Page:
Monday, October 5, 2009

Mei Long, Part 2

Let's finish yesterday's post about reconstructing the feathered dinosaur Mei long. For a pose as unusual as this, I knew I had to build a maquette to understand the three dimensional spiraling and overlapping of the form. Where should that tucked leg go? And what should happen with the tail? At this angle, you can't see the tucked leg, but it's there.

The maquette was made over a wire armature from three kinds of Fimo: soft, regular, and effect. The last kind fires to a translucent and flexible material. I then painted it in acrylic.

As I built and painted the maquette, I checked a lot of reference photos from my physical and digital scrap files. I came up with dozens of pictures of birds (aquatic birds, songbirds, and many others) in this classic pose. Photos of actual backlit birds helped with edge lighting and color corona.

Here's the final oil painting, which appears in the current issue of Ranger Rick magazine.

14 comments:

r8r said...

he looks rather sweet here, but I'm sure he'd chew my arm off when he woke up.

I love the backlit quality of this, and the use of photo effects in paint, like the out-of-focus background.

Erik Bongers said...

Nice usage of the subsurface scattering of the model.
And what an unconventional red glowing background.
I think this is the Ranger illustration I like best so far.

woos said...

Just beautiful!

MANu said...

Thanks for sharing this Jim! Great post. I love the painting!

draigstudio said...

Dear Mr. Gurney,

I run a podcast about comics and sequential art at the Savannah College of Art and Design. I am a faculty member there. I also teach a conceptual Maquette Design class. I was wondering if you would be willing to do an interview on our podcast? I have read your blog for a number of years and always send my students your way since you are informative, instructional, and more importantly hilariously inventive. Either way please let me know. Thank you! jlarison@scad.edu

Steve said...

I agree with Erik, this is my favorite RR painting so far. I like that little "starburst" of light near the head. As always, it's fascinating to see the process behind the painting.

And Jim, in case you missed this, grab your checkbook(s) and make a quick trip to Las Vegas. A casino is auctioning off its dinosaur skeletons. The ultimate armatue for maquettes! There must be room back in Rhinebeck. There are photos at:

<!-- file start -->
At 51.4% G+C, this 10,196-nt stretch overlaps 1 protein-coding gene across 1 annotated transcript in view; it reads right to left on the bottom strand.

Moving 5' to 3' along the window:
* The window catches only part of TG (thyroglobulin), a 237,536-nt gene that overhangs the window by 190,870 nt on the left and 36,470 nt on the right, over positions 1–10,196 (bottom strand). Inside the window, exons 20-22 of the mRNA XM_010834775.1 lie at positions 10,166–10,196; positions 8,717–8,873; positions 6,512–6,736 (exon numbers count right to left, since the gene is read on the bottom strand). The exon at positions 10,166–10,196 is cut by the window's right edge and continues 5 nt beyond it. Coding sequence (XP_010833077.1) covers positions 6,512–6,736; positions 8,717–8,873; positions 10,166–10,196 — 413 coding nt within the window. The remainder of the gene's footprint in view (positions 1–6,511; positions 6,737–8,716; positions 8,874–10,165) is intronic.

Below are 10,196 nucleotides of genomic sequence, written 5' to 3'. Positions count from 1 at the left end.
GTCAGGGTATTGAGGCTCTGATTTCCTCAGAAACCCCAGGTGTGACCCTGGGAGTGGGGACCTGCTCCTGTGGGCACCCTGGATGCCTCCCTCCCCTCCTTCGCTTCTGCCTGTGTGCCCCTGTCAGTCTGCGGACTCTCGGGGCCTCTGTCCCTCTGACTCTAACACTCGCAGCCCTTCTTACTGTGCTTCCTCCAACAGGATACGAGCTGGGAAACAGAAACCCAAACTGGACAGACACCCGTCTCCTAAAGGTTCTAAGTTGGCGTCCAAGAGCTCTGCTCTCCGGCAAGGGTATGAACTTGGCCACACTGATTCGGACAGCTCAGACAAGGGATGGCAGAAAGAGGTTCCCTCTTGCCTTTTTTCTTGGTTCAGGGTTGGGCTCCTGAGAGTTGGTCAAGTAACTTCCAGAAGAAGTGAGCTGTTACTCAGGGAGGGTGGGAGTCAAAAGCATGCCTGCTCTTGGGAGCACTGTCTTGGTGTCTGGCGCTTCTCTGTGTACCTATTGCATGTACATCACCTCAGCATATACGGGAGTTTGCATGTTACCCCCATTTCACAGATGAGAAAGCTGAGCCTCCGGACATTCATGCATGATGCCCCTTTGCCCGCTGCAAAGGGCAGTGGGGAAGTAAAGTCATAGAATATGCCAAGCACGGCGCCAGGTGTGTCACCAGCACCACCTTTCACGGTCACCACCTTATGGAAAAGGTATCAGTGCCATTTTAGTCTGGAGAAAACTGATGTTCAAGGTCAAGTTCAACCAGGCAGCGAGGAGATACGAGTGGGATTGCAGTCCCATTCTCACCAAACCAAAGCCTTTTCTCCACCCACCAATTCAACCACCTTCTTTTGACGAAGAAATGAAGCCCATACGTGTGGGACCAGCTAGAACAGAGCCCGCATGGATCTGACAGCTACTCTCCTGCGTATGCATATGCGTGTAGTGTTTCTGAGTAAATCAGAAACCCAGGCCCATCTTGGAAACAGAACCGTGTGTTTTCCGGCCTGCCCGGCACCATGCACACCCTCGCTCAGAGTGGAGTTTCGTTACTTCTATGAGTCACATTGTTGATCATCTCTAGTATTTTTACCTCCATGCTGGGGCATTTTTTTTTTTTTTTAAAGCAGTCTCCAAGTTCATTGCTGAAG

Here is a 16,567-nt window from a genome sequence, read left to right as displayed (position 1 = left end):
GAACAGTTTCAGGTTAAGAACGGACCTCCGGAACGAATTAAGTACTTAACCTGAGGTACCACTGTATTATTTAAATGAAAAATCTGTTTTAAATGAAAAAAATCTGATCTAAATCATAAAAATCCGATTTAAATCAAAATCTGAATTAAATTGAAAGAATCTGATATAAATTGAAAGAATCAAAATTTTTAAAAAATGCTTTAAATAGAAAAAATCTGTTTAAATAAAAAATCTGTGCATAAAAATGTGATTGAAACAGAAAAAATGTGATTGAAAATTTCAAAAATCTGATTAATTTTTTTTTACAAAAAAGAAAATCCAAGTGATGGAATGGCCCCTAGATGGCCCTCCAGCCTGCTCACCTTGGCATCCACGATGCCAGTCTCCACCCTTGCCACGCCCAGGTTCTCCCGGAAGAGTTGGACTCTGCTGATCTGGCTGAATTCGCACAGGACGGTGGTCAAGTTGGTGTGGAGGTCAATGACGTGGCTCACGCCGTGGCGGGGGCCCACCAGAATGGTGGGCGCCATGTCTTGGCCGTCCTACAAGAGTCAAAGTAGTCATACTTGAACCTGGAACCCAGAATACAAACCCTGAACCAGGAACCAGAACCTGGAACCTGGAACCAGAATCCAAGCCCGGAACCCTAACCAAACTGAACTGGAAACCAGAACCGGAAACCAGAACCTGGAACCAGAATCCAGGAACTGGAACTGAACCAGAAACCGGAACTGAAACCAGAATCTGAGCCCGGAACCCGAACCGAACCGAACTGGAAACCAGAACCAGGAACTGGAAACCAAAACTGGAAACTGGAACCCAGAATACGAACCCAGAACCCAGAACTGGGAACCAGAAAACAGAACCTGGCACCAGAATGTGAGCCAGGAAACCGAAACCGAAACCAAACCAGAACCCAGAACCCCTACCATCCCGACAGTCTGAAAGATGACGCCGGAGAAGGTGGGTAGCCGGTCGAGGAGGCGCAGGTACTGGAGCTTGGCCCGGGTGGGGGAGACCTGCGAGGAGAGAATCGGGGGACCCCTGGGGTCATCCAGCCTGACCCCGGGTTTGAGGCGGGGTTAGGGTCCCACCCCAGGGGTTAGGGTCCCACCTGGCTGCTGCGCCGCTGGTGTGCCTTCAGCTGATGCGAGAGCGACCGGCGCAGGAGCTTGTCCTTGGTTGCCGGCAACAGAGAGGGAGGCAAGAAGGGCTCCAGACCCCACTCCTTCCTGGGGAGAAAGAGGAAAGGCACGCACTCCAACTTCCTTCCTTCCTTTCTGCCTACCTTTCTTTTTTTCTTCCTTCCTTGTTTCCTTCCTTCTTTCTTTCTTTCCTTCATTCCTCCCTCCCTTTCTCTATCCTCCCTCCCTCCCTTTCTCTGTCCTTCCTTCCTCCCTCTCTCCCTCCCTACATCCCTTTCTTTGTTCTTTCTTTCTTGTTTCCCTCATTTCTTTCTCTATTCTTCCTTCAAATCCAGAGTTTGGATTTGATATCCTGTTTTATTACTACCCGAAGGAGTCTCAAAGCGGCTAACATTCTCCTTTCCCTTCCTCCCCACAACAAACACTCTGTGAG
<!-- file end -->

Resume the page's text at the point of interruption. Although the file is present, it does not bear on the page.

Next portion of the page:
http://marketplace.publicradio.org/standard/display/slideshow.php?ftrv_id=113492

Aaron Miller said...

another stunner. thanks again for sharing your process. And it would be awesome to hear you interviewed on SEQALAB.

Tyler J said...

As usual, you capture that elusive quality of life. All the research really pays off and yet it is not a dry reference image...truly art.

Thanks for sharing it.

How do you think Fimo compares to Sculpey? Is one better all around or is it a situational question?

Eric Braddock said...

Holy cow, Jim! This looks amazing! I absolutely love it. Such great lighting, thanks for posting such great process, as always.

James Gurney said...

Hey, thanks, everybody. The Fimo can be mixed with Sculpey without any problem, and you can mix the different kinds of Fimo together in the same sculpt.

The one to experiment with is the Effect Fimo. Its flexibility and translucency is quite nice because you can do fine forms like tendrils or fins. When it cures, it's not brittle, but rather quite flexible.

Andy McOyster said...

This is also my Favourite RR illustration. I love how much fully saturated colour you've enfused into the image - the red in the distance & the green/blues in the FG shadows.

p.s. does anyone want to help out a Gurney fan who happens to live in New Zealand? I need a contact that would be willing to get the new book shipped to their address, then forwarded to my address. Any help would be much appreciated. You can reach me through send.andrew.mail@gmail.com

Claire said...

LOVE the use of color and light in the final painting! Really sets the mood. Thanks for sharing the process. :)

A. Riabovitchev said...

Final painting looks awesome!:o)

Michael said...

Love the glow of the feathers and the depth of field on the finished version.

Thanks for showing us the process!